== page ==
to firmly drive common prosperity

  • 15-09-2020·16-11-202015-09-2020·16-11-202015-09-2020·16-11-202015-09-2020·16-11-2020·16-11-2020` (translation)


Xi’s speech at the 10th meeting of the Central Financial and Economic Affairs Commission (Aug 2021) introduced the concept of common prosperity.

  • it's an overarching program that aims to promote socioeconomic equality while reinforcing party legitimacy and control.
  • This is by far the most authoritative and detailed articulation of common prosperity we have up to this point, it tells us much about the direction in which Xi wants to take China.


  • We realised that poverty is not socialism; we broke the shackles of the traditional system; we allowed some people and regions to get rich first; and we promoted the liberation and development of socially productive forces.
  • At present, income inequality is a prominent issue around the globe. The rich and the poor in some countries are polarised with the collapse of the middle class. This has led to social disintegration, political polarisation, and rampant populism -- indeed, the lessons [for us] are profound!
  • Common prosperity is an essential requirement of socialism and an important feature of Chinese-style modernisation. The common prosperity we are talking about is the common prosperity of all people. It is the prosperity of all people in their material and spiritual [and moral] lives.
  • By the end of the 14th Five-Year Plan [2021-2025], common prosperity for the entire population will have taken a solid step forward, and the gap between the income and actual consumption levels of residents will have been gradually reduced.
  • By 2035, common prosperity for the entire population will have made more visible and substantial progress, and [access to] basic public services will have been equalised. By the middle of this century, common prosperity for the entire population will be basically achieved, and the gap between income and consumption levels of residents will have been narrowed to a reasonable range.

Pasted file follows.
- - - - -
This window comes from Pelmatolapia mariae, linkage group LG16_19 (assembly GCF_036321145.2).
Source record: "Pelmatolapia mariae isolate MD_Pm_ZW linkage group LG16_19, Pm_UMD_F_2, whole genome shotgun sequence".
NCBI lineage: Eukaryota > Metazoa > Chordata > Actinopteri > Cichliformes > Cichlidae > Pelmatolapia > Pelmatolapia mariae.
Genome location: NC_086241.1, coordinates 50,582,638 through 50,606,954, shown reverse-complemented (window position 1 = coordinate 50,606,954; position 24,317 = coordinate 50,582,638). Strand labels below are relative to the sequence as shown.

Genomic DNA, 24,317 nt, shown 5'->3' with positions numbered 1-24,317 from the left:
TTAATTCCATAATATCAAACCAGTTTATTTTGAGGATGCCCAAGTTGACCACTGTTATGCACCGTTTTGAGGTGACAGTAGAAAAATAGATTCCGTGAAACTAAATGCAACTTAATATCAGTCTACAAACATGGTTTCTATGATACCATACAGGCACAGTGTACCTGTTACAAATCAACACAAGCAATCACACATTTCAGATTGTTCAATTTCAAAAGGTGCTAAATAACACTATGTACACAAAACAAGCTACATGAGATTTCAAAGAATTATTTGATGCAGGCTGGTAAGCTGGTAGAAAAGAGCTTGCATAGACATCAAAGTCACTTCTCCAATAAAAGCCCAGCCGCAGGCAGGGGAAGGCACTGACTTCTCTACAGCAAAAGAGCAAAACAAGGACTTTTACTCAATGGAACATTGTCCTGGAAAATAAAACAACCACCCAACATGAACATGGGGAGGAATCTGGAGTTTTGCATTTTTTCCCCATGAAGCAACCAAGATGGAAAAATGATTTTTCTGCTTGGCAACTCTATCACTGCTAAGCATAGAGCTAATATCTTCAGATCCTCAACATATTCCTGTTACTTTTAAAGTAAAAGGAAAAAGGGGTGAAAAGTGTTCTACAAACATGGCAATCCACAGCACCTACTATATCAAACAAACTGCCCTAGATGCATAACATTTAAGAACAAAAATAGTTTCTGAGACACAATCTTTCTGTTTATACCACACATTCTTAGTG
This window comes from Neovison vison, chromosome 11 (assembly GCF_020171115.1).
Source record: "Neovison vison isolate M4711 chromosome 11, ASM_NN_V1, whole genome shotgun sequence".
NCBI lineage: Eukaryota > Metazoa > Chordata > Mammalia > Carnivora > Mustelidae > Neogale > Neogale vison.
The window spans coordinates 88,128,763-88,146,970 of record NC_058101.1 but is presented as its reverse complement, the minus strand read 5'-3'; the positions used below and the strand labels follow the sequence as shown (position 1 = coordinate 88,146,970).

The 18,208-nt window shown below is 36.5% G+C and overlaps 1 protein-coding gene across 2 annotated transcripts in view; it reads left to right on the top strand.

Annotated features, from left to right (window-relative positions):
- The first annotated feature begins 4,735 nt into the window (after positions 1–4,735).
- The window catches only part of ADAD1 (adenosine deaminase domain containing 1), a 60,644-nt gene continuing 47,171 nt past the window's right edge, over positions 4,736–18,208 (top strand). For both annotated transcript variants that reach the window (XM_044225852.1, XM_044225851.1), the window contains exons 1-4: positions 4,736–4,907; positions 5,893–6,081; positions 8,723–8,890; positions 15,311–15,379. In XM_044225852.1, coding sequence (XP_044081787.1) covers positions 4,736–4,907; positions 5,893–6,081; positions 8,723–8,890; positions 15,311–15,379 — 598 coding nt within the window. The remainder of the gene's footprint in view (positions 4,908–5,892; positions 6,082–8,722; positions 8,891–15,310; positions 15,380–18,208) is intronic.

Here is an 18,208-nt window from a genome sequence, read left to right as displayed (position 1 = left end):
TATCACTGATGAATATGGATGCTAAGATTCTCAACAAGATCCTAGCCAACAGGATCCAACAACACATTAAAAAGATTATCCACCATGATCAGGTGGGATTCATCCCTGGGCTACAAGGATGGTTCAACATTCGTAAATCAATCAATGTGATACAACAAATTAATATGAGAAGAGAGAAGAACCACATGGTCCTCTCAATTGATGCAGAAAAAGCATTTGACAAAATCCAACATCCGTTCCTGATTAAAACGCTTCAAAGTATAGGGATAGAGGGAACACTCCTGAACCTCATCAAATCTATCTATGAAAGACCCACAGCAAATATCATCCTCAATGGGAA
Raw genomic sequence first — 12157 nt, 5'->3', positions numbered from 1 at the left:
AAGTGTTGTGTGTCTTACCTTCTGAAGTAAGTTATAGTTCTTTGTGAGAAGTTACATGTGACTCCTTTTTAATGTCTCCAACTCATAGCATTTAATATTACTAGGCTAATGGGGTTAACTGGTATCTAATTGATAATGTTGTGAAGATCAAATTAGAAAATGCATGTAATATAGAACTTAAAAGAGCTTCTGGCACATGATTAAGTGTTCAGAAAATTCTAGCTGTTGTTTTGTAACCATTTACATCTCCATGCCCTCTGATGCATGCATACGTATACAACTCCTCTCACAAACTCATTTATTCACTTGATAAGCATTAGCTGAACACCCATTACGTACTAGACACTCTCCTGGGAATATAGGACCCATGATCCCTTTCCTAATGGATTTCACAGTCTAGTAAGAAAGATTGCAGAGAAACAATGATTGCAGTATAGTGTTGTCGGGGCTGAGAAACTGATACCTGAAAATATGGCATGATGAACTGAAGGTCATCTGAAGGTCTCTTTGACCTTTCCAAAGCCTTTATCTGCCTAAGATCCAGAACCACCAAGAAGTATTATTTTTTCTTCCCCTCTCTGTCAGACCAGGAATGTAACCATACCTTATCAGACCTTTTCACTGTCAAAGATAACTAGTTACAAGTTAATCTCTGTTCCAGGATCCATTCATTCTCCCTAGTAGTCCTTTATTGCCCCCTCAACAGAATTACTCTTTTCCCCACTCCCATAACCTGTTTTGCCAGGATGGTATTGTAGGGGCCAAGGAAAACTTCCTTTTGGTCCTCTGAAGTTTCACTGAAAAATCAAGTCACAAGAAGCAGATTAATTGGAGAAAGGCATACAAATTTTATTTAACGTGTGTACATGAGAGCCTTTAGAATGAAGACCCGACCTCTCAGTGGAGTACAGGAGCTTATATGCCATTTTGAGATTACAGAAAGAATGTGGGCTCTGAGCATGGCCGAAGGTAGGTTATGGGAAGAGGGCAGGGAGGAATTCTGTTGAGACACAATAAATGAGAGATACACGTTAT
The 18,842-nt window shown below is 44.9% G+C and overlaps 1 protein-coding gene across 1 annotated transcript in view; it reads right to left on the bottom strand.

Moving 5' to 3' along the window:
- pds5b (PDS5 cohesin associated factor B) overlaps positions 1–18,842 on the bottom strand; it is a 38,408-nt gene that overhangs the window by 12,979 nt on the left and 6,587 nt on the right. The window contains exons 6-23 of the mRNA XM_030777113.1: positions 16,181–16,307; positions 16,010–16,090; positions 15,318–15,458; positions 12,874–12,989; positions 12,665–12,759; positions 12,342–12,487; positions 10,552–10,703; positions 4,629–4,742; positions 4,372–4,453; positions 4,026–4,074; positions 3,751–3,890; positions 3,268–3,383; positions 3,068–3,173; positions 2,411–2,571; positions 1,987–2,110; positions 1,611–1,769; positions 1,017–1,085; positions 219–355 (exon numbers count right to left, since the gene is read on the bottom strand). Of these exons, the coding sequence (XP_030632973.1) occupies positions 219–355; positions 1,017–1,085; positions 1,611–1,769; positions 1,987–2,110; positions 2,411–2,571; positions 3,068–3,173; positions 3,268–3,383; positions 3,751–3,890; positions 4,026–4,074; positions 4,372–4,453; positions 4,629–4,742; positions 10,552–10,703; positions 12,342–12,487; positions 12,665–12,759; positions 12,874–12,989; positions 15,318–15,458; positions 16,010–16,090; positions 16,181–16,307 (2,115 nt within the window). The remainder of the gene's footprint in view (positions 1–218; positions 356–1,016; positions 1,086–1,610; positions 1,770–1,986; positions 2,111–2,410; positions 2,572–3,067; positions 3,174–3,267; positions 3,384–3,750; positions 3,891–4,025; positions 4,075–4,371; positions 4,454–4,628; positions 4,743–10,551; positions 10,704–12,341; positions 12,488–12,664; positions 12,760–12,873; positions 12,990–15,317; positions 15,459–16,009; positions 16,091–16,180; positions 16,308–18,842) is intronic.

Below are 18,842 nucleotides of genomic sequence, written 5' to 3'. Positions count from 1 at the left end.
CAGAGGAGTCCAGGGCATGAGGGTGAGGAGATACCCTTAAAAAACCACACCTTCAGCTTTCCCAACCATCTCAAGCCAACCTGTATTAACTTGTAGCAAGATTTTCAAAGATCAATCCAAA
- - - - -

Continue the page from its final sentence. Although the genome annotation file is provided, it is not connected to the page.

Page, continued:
principles to follow

  • Encourage industriousness and innovation as means to prosperity.
    • We must prevent social stratification, open up channels for upward mobility, create opportunities for more people to become rich, form a development environment with participation from everyone, and avoid [the phenomena of] "involution" and "lying flat".
  • Adhere to the basic economic system.
    • we must maintain the public ownership system as the mainstay and simultaneously develop the economics of a variety of ownership systems. While giving full play to the important role of the public sector economy in driving common prosperity, we must also promote the healthy development of the non-public sector economy and the healthy growth of its members.
    • it should be emphasised that those who become rich first [shall] lead and assist those who are not yet rich.
  • Do the best and act within competence.
    • The government cannot take care of everything. Its focus should be on strengthening the construction of people’s livelihood guarantees that are fundamental and universal.
  • Adhere to a gradual and orderly process.
    • Some developed countries have been industrialising for hundreds of years, but due to their social systems, they have not solved the problem of common prosperity and, in fact, the problem of disparity between the rich and the poor has worsened. We need to be patient, and progress step-by-step in a firm and steady manner as to improve actual effectiveness.
    • The general idea is to adhere to the people-centred development ideology; promote common prosperity during the course of high-quality development; correctly handle the relationship between efficiency and fairness; build a foundational system for coordinating and supporting primary distribution, [secondary] redistribution, and tertiary [re]distribution; increase the level of adjustment and precision in taxation, social security, transfer payments, etc; expand the size of the middle-income groups as a proportion of the population; increase the income of low-income groups; reasonably adjust high incomes; and prohibit and suppress illegal incomes.
    • These measures aim at creating an olive-shaped [income] distribution structure with a large middle and [two] small ends.

areas of focus

  • First, we must improve the balance, coordination and inclusiveness of development.
    • We must enhance the balance of development between different regions and implement the major regional development strategy [which includes Beijing-Tianjin-Hebei coordinated development, the development of the Yangtze River Economic Belt, the construction of the Guangdong-Hong Kong-Macao Greater Bay Area, and the economic integration of the Yangtze River Delta Region] along with the coordinated regional development strategy.